Grand Lodge

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Thx, guys. Yeah...I don't know. Some official clarity on this issue would be helpful. Also, if, perhaps, Unseen Servant is vestigial and escaped Starfinder conversion editing, then why repeat the 5x for Extreme Gravity?

The easiest answer is probably just to bring the 5x rule forward from Pathfinder (even if possibly high as Hawk states), because there doesn't seem to be a downside of doing that and the base rules already imply it.

So, options might be:
1. Make one, simple clarification that everyone already understands, treats as familiar and is consistent with existing SF CRB rule definitions.
2. Reject it and then have to address 2 areas where the rules no longer align (Unseen Servant and Extreme Gravity).
3. Do nothing (as Metaphysician says) and force GMs to define something that the rules should have clearly defined (and that has always been defined in the past without any major issues).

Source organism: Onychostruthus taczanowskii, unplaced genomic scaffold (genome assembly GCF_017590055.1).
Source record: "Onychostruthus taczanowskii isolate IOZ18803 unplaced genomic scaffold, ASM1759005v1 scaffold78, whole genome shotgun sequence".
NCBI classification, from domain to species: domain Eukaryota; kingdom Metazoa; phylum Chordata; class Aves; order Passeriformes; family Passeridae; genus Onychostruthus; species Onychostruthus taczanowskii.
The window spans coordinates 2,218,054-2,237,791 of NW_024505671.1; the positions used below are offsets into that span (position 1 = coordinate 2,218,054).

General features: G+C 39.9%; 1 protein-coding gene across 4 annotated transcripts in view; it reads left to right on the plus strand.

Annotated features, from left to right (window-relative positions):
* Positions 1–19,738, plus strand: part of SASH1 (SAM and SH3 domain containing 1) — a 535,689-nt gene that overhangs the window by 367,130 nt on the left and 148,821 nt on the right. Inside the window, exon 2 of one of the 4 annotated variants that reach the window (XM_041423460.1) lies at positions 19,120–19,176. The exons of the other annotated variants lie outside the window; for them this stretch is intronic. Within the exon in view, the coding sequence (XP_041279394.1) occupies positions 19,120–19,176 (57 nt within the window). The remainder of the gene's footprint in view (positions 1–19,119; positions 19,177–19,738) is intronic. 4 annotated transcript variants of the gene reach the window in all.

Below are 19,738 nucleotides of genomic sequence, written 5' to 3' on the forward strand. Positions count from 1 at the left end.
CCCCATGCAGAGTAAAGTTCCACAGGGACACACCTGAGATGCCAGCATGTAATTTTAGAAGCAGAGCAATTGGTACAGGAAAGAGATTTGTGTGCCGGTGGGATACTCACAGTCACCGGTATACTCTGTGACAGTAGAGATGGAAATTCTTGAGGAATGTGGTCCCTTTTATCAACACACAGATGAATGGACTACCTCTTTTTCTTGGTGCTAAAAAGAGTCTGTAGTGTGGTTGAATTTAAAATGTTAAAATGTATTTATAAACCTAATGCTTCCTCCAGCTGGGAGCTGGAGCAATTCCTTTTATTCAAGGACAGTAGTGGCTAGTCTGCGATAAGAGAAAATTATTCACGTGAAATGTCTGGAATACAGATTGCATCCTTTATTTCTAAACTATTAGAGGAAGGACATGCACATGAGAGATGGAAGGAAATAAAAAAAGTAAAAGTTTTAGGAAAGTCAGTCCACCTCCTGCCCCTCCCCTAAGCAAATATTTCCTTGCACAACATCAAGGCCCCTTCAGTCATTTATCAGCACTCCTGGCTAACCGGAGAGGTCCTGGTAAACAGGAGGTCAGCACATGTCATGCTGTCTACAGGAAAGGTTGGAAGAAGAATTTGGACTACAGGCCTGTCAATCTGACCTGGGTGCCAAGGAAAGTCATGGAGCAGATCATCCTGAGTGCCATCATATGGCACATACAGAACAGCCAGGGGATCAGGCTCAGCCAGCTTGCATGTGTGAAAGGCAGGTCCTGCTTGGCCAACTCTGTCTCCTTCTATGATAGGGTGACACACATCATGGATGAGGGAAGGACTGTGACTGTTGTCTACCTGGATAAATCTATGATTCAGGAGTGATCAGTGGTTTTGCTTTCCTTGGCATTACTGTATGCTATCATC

If the answer is really #3, then it's probably a 5x Society house rule anyway...or at least it would be at my table. And, I care about this issue, because there is also no clean way to define a digital ruleset for software like Fantasy Grounds without a spec for the upper limit of Overburdened.

Can we spin a giant wheel of Paizo probability? Does Chuck Woolery fit in a space suit? Giant bugs that are too big for Exo-Guardians to collect and drag back to a starship have overrun planet Klendathu. Do you want to know more?

Dataphiles

Hawk Kriegsman wrote: